An extremely durable, adaptable and beautiful tree, the Chinese elm is well-suited for the pressures of urban landscapes. It also has the advantage of being highly resistant to Dutch elm disease.
This tree is eligible for a $50 Tree Rebate.
Small leaves are dark green, shiny, alternate, elliptical to ovate, serrated
Small, inconspicuous, green-yellow and produced in early autumn
Round samaras* appearing in the fall
Slender, zigzag, brown, with obvious orange lenticels*
Young bark is a flaky brown-gray color, but mature bark is an exfoliating, mottled, and flaky combination of gray, green, orange, tan, and red-brown
Rounded crown with very fine branches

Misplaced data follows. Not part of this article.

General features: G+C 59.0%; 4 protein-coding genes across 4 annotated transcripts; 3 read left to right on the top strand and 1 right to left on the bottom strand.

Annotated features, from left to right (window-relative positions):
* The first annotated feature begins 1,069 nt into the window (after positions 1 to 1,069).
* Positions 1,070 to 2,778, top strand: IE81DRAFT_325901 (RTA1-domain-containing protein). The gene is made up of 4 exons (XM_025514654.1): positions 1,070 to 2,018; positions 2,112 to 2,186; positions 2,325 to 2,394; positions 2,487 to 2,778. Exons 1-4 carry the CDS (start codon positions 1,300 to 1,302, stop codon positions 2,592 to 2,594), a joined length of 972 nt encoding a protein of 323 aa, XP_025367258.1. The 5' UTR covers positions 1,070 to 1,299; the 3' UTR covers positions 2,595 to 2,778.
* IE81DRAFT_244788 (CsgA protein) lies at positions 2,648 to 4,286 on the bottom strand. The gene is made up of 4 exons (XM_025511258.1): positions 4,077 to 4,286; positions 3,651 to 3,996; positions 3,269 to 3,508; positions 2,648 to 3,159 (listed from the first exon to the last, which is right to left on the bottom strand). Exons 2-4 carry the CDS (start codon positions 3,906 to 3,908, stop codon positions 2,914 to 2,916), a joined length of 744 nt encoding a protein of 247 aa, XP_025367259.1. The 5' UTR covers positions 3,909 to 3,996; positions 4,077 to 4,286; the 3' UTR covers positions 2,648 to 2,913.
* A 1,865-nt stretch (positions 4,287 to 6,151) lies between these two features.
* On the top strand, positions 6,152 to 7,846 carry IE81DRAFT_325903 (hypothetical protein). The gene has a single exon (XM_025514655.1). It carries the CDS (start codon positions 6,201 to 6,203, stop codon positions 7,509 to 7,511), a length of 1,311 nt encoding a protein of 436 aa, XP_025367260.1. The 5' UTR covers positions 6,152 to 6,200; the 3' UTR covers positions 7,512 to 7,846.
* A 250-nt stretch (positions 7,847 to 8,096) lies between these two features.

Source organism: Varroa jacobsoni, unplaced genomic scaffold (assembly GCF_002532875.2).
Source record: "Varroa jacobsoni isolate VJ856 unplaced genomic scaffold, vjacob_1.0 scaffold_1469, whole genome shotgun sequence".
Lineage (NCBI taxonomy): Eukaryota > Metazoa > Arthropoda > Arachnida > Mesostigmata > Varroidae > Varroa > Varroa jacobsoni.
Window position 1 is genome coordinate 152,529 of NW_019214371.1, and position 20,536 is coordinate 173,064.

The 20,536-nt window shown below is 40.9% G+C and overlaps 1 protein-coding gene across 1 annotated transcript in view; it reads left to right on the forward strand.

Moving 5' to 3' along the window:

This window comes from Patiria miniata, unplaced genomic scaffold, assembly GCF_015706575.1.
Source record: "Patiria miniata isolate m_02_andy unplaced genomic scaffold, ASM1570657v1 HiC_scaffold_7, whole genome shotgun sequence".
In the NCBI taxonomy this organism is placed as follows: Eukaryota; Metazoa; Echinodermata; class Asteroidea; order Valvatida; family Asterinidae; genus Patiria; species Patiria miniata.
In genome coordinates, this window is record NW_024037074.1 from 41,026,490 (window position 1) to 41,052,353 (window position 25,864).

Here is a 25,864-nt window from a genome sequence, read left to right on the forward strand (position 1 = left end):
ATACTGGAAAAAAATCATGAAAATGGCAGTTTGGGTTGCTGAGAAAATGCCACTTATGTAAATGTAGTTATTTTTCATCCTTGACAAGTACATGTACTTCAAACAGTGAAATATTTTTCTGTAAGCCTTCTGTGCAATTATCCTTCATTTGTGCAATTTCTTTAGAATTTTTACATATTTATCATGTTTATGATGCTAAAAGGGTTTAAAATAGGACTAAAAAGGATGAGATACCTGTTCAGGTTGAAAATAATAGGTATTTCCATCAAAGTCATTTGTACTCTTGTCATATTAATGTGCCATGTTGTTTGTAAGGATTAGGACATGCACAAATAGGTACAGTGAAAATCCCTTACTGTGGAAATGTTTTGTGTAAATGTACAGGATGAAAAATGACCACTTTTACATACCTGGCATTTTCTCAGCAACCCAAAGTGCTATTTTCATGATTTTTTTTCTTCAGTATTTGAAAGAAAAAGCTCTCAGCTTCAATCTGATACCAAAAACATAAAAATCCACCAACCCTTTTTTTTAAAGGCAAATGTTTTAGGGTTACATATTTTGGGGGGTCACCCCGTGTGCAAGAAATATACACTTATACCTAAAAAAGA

Typically grows 30 to 60 feet tall
The Chinese elm is a species native to China, Japan, North Korea and Vietnam. It ranges widely around the contiguous United States, although normally not seen in the north-midwestern states
Medium-sized, deciduous and sometimes semi-deciduous tree
In the fall, the leaves can turn to a wide variety of colors: yellow, gold, orange, red, purple, and green
Prefers moist, well-drained, fertile soil, but they adapt to drought and the extremes of urban sites
Prefers full sun
Siberian elm, Japanese zelkova
Pests and Diseases
Does not have any major health problems except a moderate susceptibility to elm yellows and common wood-boring pests.
Chinese elm is a popular choice as a bonsai species, and is perhaps the single most widely available bonsai tree.
It is considered an invasive species in some parts of the United States; hackberry is a good alternative.